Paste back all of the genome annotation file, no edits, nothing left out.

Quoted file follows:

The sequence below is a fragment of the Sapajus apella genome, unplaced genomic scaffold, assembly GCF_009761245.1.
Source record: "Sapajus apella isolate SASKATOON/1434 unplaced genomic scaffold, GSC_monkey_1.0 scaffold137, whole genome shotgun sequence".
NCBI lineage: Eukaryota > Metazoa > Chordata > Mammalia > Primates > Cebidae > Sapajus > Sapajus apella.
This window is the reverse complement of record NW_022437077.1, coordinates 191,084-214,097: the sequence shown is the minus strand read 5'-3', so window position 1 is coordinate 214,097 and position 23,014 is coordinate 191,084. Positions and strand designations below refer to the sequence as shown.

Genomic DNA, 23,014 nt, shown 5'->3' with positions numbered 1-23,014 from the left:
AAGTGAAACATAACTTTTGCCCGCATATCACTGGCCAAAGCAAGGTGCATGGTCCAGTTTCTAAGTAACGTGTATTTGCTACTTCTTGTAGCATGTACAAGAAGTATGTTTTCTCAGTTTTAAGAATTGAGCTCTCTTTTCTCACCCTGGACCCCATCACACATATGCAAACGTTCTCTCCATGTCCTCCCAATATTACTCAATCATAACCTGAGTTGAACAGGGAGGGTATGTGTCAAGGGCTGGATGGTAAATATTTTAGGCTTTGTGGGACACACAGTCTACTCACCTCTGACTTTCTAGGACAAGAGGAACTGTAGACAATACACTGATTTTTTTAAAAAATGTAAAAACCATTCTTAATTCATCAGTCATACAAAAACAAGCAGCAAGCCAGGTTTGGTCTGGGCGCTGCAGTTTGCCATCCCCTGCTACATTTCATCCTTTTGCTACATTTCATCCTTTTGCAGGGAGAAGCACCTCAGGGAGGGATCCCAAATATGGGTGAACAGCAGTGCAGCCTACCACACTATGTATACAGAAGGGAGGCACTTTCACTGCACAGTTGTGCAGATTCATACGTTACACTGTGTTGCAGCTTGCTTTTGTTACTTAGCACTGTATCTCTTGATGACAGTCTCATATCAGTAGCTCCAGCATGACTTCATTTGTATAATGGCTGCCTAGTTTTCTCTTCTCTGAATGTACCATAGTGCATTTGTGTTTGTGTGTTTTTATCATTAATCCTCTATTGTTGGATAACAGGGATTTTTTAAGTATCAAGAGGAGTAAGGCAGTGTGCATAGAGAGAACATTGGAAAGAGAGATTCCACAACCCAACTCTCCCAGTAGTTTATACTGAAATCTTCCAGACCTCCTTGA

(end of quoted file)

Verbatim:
The sequence below is a fragment of the Sapajus apella genome, unplaced genomic scaffold, assembly GCF_009761245.1.
Source record: "Sapajus apella isolate SASKATOON/1434 unplaced genomic scaffold, GSC_monkey_1.0 scaffold137, whole genome shotgun sequence".
NCBI lineage: Eukaryota > Metazoa > Chordata > Mammalia > Primates > Cebidae > Sapajus > Sapajus apella.
This window is the reverse complement of record NW_022437077.1, coordinates 191,084-214,097: the sequence shown is the minus strand read 5'-3', so window position 1 is coordinate 214,097 and position 23,014 is coordinate 191,084. Positions and strand designations below refer to the sequence as shown.

Genomic DNA, 23,014 nt, shown 5'->3' with positions numbered 1-23,014 from the left:
AAGTGAAACATAACTTTTGCCCGCATATCACTGGCCAAAGCAAGGTGCATGGTCCAGTTTCTAAGTAACGTGTATTTGCTACTTCTTGTAGCATGTACAAGAAGTATGTTTTCTCAGTTTTAAGAATTGAGCTCTCTTTTCTCACCCTGGACCCCATCACACATATGCAAACGTTCTCTCCATGTCCTCCCAATATTACTCAATCATAACCTGAGTTGAACAGGGAGGGTATGTGTCAAGGGCTGGATGGTAAATATTTTAGGCTTTGTGGGACACACAGTCTACTCACCTCTGACTTTCTAGGACAAGAGGAACTGTAGACAATACACTGATTTTTTTAAAAAATGTAAAAACCATTCTTAATTCATCAGTCATACAAAAACAAGCAGCAAGCCAGGTTTGGTCTGGGCGCTGCAGTTTGCCATCCCCTGCTACATTTCATCCTTTTGCTACATTTCATCCTTTTGCAGGGAGAAGCACCTCAGGGAGGGATCCCAAATATGGGTGAACAGCAGTGCAGCCTACCACACTATGTATACAGAAGGGAGGCACTTTCACTGCACAGTTGTGCAGATTCATACGTTACACTGTGTTGCAGCTTGCTTTTGTTACTTAGCACTGTATCTCTTGATGACAGTCTCATATCAGTAGCTCCAGCATGACTTCATTTGTATAATGGCTGCCTAGTTTTCTCTTCTCTGAATGTACCATAGTGCATTTGTGTTTGTGTGTTTTTATCATTAATCCTCTATTGTTGGATAACAGGGATTTTTTAAGTATCAAGAGGAGTAAGGCAGTGTGCATAGAGAGAACATTGGAAAGAGAGATTCCACAACCCAACTCTCCCAGTAGTTTATACTGAAATCTTCCAGACCTCCTTGA